In Kite Runner, I was sad but not especially surprised when the incredibly evil bully in Kite Runner took his brutal revenge on Amir’s childhood friend, Hassan. Angered by an earlier show of resistance, the bully rapes the loyal Hassan in an alley while Amir watches, too terrified to prevent it. Rape is used all too often in fiction to provide shocking drama, and Kite Runner employs it to propel the main character’s whole outlook during the rest of the book. ‘The Kite Runner’ makes it all about Amir, whose catharsis only comes after letting the same bully who attacked Hassan (now holding his friend’s son prisoner and raping that little boy, too) beat the tar out of him until the boy fights back with a slingshot.

There’s a leaden lump of coincidence happening at the end of ‘The Kite Runner’, too. It makes Amir’s struggle for redemption a very straightforward path, even though it’s painful, and I got an odd sense of inevitability and detachment from the ponderously slow self-analysis and gradual action. Amir’s very reluctant return to his home country seems mainly to let us point at Taliban-rules Afghanistan and say ‘isn’t it all dreadful now’ and of course it is, but it doesn’t provide much more insight than that. Also, everyone knows each other in this war torn country, to quite an insane extent.

Persuaded by an old friend Amir to return for his redemption, he rescues Hassan’s abused son from their childhood bully, who is now in the Taliban. While the rescue naturally provides much relief, a a reader I came out of it all feeling rather manipulated. This sense only increases when the boy tries to kill himself after being freed. Amir adopts him and everything is sewn up, as the boy slowly comes back to life and we end with the circular act of flying kites. This catharsis felt obvious and even shallow, beautiful yes, but so simplistic, and so inevitable it was barely earned.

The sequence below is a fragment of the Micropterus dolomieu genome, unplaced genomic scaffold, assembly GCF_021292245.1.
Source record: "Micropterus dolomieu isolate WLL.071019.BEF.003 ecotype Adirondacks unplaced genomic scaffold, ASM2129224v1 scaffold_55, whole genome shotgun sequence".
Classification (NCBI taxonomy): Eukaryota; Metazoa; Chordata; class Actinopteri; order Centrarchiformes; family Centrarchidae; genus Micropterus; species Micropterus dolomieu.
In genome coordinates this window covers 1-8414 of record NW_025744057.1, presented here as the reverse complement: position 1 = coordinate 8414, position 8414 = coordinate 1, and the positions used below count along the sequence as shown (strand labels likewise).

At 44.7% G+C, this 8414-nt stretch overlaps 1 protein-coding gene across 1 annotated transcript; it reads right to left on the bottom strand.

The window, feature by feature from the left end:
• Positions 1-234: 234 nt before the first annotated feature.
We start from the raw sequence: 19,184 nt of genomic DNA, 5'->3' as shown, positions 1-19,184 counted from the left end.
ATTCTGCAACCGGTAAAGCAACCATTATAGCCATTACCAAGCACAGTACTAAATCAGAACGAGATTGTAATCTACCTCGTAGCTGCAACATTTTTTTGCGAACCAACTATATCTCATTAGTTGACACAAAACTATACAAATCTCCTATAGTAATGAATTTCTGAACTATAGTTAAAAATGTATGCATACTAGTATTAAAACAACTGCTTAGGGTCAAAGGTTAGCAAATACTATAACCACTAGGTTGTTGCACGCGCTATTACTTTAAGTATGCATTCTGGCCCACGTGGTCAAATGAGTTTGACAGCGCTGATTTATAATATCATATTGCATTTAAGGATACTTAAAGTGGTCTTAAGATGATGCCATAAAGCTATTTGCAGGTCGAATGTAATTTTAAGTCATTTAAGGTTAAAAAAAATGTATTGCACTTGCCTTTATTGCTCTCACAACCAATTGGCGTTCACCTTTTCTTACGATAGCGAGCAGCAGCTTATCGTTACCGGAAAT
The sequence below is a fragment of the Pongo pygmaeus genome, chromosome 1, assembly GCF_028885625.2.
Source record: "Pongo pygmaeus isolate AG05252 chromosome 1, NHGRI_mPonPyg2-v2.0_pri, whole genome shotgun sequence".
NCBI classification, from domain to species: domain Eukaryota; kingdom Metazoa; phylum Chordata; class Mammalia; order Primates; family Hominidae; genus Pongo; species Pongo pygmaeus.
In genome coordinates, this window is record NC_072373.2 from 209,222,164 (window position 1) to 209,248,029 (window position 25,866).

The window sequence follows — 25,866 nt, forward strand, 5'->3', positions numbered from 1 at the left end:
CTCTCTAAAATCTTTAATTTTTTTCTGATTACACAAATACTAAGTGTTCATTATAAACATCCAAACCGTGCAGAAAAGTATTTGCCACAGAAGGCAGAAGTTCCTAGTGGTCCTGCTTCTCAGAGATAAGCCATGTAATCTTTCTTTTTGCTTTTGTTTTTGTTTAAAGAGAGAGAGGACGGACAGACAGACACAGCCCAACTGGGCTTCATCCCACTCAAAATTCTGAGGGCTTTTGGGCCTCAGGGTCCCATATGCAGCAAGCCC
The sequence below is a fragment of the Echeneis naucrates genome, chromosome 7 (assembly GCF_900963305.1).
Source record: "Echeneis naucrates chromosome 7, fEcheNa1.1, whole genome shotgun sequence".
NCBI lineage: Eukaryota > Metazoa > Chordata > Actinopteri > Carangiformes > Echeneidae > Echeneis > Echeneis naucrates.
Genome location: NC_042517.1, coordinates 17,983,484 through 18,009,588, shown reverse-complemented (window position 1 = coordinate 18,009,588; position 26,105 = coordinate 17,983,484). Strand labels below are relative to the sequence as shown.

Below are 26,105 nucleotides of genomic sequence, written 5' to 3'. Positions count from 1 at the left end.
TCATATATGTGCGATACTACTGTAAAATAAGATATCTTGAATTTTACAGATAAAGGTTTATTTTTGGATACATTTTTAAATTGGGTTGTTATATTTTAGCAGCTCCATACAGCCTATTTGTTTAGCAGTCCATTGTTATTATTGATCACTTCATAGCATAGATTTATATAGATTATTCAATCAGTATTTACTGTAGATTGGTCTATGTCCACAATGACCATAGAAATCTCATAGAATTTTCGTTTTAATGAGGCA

‘What Happens Now’ dealt with rape very differently in its narrative. I shall be reviewing the whole book later, but its similaritie sto the Kite Runner were quite striking.

WHN also uses the awful act of rape to drive its entire narrative, and like ‘K.R.’ the rape is inflicted on someone the protagonist loves, when he was too young and afraid to prevent it happening, and witnessing it torments him for years afterwards. In WHN the reader knows nothing about the rape until very near to the end of the book. The descriptions of the characters’ inner lives, both before and after the moment, are very cleverly structured and it takes a while to fit all the shifting pieces together. I felt more in tune with the characters, their actions made more sense once the rape was revealed, the trauma’s effect on their lives suddenly clicking everything before into place. It’s very elegantly achieved.

The main character’s cathersis in ‘WHN’ is genuinely tragic and rather ambiguous. Its effectiveness is assisted by a touch of what is either magic or something deeply spiritual, which has been foreshadowed all the way through. Also the effect on the victim, outraged and damaged by what was done to them, eventually healing from these emotional scars, is brilliantly drawn.

It might be unfair to compare books, but I felt that ‘The Kite Runner’ was very simplistic although it has garnered rave reviews, whereas ‘What Happens Now’ contains very similar difficult themes but deals with them in a very different, and far more adult way.

View all my reviews